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Three key elements to boost mental well-being in challenging times

Three key elements to boost mental well-being in challenging times

Learning how to boost resilience will make us better equipped to cope with life’s challenges

I saw a funny meme on Instagram the other day.

It was a drawing of a person riding a rollercoaster with a variety of moods. It was a perfect illustration of the ups and downs that most of us are experiencing in our motivation these days.

As therapist and author Esther Perel recently explained we feel these peaks and valleys because we’re all dealing with “prolonged uncertainty – the sense that, not only do we feel uncertain, we don’t know when our feeling of uncertainty will end.”

Psychologists define resilience as “the process of adapting well in the face of adversity, trauma, tragedy, or significant sources of stress – such as family and relationship problems, serious health problems, or workplace and financial stressors.”

Resilience is a quality we all need, now more than ever. Learning how to boost our resilience will make us better equipped to cope with the challenges we face in life.

Here are a few simple tips for cultivating more resilience in our lives:

Complete a task
A great way to escape the cycle of uncertainty is to find a task to complete. Any task that can be done that has a beginning, middle, and end can give us a sense of completing a pattern of expectation. Did you notice the surge in social media posts about baking banana bread and working on 1000-piece puzzles? The fact that so many people turned to puzzles and home baking during the lockdown is no coincidence.

They may not have even known, but the satisfaction of completing these small projects gave them some relief from the stress of not knowing what was going to happen in the coming weeks. Following a recipe has a satisfying beginning, middle, and often a delicious end. So does sorting through hundreds of tiny pieces and finally clicking that final piece into place in a giant puzzle.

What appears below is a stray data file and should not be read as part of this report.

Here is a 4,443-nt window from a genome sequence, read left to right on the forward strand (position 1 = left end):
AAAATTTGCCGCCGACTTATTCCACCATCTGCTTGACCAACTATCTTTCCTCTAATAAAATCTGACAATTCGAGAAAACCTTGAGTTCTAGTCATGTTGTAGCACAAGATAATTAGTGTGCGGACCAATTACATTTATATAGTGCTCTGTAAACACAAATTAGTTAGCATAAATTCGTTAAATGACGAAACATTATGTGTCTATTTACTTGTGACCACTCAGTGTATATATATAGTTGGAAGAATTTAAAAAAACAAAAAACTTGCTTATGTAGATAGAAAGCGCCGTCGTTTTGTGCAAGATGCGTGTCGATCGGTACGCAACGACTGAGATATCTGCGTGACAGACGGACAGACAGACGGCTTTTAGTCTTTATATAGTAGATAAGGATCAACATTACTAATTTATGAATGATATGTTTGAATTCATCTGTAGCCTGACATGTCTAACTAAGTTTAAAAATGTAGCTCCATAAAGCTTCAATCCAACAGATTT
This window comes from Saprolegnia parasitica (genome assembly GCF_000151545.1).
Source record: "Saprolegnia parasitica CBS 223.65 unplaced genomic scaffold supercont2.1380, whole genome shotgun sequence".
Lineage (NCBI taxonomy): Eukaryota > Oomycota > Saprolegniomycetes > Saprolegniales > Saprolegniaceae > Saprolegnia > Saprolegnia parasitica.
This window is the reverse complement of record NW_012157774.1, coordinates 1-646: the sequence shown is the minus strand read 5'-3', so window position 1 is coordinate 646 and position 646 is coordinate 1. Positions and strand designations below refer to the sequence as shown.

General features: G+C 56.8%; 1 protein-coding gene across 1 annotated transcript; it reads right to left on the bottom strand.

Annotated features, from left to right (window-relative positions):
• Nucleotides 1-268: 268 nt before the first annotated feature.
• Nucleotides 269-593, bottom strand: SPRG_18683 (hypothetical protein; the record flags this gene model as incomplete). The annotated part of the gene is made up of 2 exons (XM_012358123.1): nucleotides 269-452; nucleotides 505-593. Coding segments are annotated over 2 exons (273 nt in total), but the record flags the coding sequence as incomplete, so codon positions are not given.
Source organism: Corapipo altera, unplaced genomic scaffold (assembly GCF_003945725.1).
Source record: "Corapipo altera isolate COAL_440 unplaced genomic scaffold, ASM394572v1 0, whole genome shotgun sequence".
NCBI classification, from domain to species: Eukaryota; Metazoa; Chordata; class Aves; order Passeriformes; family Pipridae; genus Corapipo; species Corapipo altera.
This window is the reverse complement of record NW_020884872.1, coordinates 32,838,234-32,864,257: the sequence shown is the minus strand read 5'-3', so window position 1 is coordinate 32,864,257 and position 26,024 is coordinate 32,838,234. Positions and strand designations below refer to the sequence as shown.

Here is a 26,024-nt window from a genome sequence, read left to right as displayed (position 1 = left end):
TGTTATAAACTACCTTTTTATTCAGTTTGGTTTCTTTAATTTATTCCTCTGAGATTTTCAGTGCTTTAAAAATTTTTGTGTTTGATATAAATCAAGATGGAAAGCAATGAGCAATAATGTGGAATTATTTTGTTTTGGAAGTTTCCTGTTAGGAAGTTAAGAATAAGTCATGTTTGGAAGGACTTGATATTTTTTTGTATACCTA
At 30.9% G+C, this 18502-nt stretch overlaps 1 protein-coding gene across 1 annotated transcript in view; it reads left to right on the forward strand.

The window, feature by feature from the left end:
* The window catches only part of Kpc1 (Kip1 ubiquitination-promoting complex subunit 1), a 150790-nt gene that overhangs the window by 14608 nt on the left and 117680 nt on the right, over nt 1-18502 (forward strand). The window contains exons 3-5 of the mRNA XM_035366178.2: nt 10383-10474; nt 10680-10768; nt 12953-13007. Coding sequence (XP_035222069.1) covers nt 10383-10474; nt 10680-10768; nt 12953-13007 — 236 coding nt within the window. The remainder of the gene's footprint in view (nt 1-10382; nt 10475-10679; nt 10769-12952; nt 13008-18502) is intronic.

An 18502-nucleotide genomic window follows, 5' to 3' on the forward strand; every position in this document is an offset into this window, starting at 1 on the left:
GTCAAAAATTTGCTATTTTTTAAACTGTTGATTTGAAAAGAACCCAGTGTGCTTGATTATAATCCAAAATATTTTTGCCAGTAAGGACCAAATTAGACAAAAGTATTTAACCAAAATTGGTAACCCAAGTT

Move your body
We secrete stress hormones in order to give us energy to cope under extreme situations. Like the energy we need to stay up all night with a sick kid or to change a flat tire on a lonely stretch of road. Being locked in our homes, either by government order or by our own fears, prevents us from releasing our stress hormones with action. If you noticed unexplained changes in your energy levels, unexplained breakouts on your face, or digestive problems during the lockdown it’s probably because stress hormones really start wreaking havoc with your own internal system. As long as you get out and move, you are going to be fine. Try joining an online yoga programme, a daily push-up challenge, or even a commitment to meeting a friend for a daily walk.

Not only do these activities have rewarding beginnings, middles, and ends – as we become stronger, or more flexible by physically moving our bodies, we switch off vicious cycles of rumination, release stress hormones, and replace them with endorphins and improved levels of serotonin.

Get some sleep
If you’re still working remotely, your commute now consists of walking from one room to another so you’ve got more time for sleep. As tempting as it may be to stay up late binge-watching the latest series on Netflix, playing Fortnite, or Zooming with friends back home, going to bed and dreaming is an important part of maintaining your overall well-being.

Not only is sleep the best diet and exercise routine out there, trust me on this one, it is also the natural way in which we deal with difficult stuff. We go to sleep and we dream, and next day we usually feel better.

Think about the times you came home after a bad day wanting to quit your job and run away to start a new life. And the next morning, you wake up, and you get dressed for work, and everything’s fine. That’s because sleep is an important way in which we restore ourselves.

Although we’re now returning to work, and travel and movement restrictions are lifting, shadows of uncertainty still loom over us as we confront the evolving changes to what seems to be the “new normal.” That’s why now is a great time to increase our resilience in the face of prolonged uncertainty by taking deliberate steps to add activities into our day that create a sense of structure and reliability so we can boost our mental, physical, and emotional wellbeing.

So go ahead and bake a cake, take a daily walk, turn off the TV and get some sleep, and notice how you start to feel stronger and more capable of handling the challenges that life brings you.

Lashley Pulsipher is a ICF-certified executive coach and training facilitator

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